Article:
Coma(T,θ0)-ComaPUComaLimit θ0=ComaPU122{(n2-1)6n3NA3λ+(n2+3)(n2-1)20n5NA5λ+(n4+2n2+5)(n2-1)240n7NA7λ}·T0

This inequality can be rearranged into the following inequality.

T0(1-ComaLimitComaPU)TT0(1+ComaLimitComaPU)

The difference between the transmitted layer's thicknesses of a rearmost (or bottommost) layer and a frontmost (or uppermost) layer in a multi-layer optical disc on which reliable recording or reproduction is possible is obtained using the following equation.

T0(1+ComaLimitComaPU)-T0(1-ComaLimitComaPU)=2T0ComaLimitComaPU

Therefore, when the difference of transmitted layer's thicknesses between the rearmost and frontmost layers is greater than a right-side term of this equation, reliable recording or reproduction cannot be performed on all recording layers using the conventional coma aberration adjustment method. In the example of FIG. 1, reliable recording or reproduction cannot be performed on all recording layers of a multi-layer disc in which the difference of transmitted layer's thicknesses between the rearmost and frontmost layers is greater than 100 μm since ComaPU is 30 mλ, Comalimit is 15 mλ, and T0 is 100 μm.

Taking into consideration this fact, there is suggested a method in which an optimal drive amount of a coma aberration compensating unit in an optical disc recording and reproducing device that records or reproduces data on or from a multi-layer optical disc is previously obtained for each layer so as to minimize the total coma aberration with a light beam being focused on each layer and the drive amount of the coma aberration compensating unit is switched according to the layer when recording or reproduction is actually performed (See Patent Literature 3). In addition, there is also suggested a method in which, instead of optimizing the drive amount of the coma aberration compensating unit for every layer, the drive amount is optimized only for a specific recording layer and the optimized drive amount multiplied by respective factors is applied to other recording layers, thereby reducing the time required to perform the compensation of coma aberration when recording or reproduction is performed on a multi-layer optical disc (See Patent Literature 4).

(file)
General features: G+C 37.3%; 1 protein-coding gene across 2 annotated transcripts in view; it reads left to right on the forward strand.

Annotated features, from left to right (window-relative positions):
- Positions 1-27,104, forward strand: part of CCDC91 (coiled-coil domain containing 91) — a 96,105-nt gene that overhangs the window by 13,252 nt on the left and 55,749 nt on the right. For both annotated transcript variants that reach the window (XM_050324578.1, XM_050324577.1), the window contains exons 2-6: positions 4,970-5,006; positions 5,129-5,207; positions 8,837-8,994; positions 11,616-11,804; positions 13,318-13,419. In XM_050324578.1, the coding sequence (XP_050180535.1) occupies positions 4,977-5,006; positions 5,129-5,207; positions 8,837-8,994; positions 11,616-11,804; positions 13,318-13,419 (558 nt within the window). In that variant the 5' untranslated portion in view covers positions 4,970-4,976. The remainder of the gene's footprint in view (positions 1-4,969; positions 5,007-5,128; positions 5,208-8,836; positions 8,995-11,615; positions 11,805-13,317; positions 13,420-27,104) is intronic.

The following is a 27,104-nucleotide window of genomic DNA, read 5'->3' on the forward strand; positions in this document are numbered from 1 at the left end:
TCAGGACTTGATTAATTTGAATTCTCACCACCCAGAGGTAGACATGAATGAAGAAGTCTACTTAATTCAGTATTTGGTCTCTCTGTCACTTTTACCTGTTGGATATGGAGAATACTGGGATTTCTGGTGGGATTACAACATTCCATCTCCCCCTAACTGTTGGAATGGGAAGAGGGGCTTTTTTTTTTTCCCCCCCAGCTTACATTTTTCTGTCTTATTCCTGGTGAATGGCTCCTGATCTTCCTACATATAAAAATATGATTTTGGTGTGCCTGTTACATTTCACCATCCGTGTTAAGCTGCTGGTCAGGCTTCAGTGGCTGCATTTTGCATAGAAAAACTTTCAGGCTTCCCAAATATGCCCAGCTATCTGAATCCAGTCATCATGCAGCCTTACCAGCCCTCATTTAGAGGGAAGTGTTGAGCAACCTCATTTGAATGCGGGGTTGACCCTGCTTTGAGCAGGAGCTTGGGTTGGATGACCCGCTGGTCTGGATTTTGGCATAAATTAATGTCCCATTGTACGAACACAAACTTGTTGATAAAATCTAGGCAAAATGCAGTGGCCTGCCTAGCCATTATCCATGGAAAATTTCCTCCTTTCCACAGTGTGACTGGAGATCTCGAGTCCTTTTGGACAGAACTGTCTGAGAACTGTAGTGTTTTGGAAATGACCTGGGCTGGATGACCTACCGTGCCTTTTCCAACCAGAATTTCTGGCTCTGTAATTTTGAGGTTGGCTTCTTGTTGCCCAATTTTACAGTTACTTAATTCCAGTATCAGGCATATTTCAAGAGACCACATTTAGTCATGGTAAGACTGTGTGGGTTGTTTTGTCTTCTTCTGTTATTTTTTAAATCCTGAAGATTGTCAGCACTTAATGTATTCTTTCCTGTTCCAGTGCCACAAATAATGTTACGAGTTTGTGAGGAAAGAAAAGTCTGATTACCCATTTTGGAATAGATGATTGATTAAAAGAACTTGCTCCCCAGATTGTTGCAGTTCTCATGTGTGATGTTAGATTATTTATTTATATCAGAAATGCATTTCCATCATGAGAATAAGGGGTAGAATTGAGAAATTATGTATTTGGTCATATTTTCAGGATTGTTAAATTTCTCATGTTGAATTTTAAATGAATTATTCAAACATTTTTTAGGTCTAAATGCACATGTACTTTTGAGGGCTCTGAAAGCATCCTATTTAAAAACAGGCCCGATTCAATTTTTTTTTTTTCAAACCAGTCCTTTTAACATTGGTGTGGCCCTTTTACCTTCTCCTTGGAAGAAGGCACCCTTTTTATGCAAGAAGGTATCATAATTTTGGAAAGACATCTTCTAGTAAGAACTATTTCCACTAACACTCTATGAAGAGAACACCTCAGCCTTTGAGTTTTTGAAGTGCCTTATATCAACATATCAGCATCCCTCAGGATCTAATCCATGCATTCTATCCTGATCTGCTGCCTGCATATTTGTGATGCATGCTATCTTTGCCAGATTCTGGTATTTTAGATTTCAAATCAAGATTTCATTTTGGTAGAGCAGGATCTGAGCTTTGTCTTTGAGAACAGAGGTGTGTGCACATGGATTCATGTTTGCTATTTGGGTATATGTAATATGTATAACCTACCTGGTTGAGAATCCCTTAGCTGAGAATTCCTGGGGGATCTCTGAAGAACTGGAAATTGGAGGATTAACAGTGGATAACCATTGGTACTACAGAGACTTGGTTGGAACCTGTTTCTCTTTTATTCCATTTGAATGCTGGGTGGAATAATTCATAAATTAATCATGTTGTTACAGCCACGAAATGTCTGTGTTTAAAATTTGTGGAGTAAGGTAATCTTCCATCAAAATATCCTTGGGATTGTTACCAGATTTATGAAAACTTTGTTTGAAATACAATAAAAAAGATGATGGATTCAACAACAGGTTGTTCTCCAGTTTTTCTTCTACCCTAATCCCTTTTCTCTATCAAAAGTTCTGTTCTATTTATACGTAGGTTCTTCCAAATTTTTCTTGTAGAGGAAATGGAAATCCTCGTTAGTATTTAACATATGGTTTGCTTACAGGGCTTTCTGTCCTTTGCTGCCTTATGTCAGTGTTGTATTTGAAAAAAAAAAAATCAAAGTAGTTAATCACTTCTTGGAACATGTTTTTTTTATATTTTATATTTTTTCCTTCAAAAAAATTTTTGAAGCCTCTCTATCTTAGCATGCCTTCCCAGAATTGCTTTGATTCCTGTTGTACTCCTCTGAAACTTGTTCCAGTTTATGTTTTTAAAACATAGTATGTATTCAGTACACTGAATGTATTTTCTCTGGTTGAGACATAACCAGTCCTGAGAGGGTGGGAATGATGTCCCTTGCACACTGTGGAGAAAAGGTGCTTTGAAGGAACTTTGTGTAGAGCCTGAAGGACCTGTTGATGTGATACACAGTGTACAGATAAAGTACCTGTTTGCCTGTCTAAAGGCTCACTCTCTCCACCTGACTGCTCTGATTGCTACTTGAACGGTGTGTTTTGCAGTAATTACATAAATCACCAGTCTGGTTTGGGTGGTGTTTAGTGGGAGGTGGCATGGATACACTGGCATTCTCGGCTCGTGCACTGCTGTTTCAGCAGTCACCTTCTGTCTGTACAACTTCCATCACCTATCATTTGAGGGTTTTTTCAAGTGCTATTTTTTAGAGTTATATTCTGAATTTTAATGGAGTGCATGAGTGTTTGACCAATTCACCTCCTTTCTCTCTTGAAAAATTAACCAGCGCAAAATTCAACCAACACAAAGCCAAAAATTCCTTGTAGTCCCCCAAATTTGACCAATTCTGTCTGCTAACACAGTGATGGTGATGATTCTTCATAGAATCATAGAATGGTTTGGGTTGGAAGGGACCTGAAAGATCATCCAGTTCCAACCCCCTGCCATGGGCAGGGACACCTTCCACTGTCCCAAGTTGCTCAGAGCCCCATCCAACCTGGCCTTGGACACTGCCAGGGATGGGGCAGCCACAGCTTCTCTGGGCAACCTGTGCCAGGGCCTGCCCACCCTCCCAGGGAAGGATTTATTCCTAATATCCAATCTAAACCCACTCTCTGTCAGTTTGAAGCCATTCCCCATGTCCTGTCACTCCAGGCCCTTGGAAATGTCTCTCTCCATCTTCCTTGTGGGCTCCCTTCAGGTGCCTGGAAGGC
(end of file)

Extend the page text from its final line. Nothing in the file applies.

These Patent Literatures are directed to compensating a transmitted-layer-coma aberration caused when the optical axis of the light beam is inclined with respect to the normal line to the recording layer due to warpage of the optical disc. However, practically, the total coma aberration including both the pickup-coma aberration and the transmitted-layer-coma aberration is compensated by changing the angle of the objective lens or the drive voltage of a liquid crystal panel for compensating coma aberrations since actual pickups inevitably have a pickup-coma aberration due to manufacturing errors of the optical system.

Patent Literature 1: Japanese Patent Application Laid Open No. Hei-10-49877
Patent Literature 2: Japanese Patent Application Laid Open No. Hei-10-31826

Patent Literature 3: WO2003-075266

Patent Literature 4: Japanese Patent Application Laid Open No. 2007-133967

DISCLOSURE OF THE INVENTION

Problem to be Solved by the Invention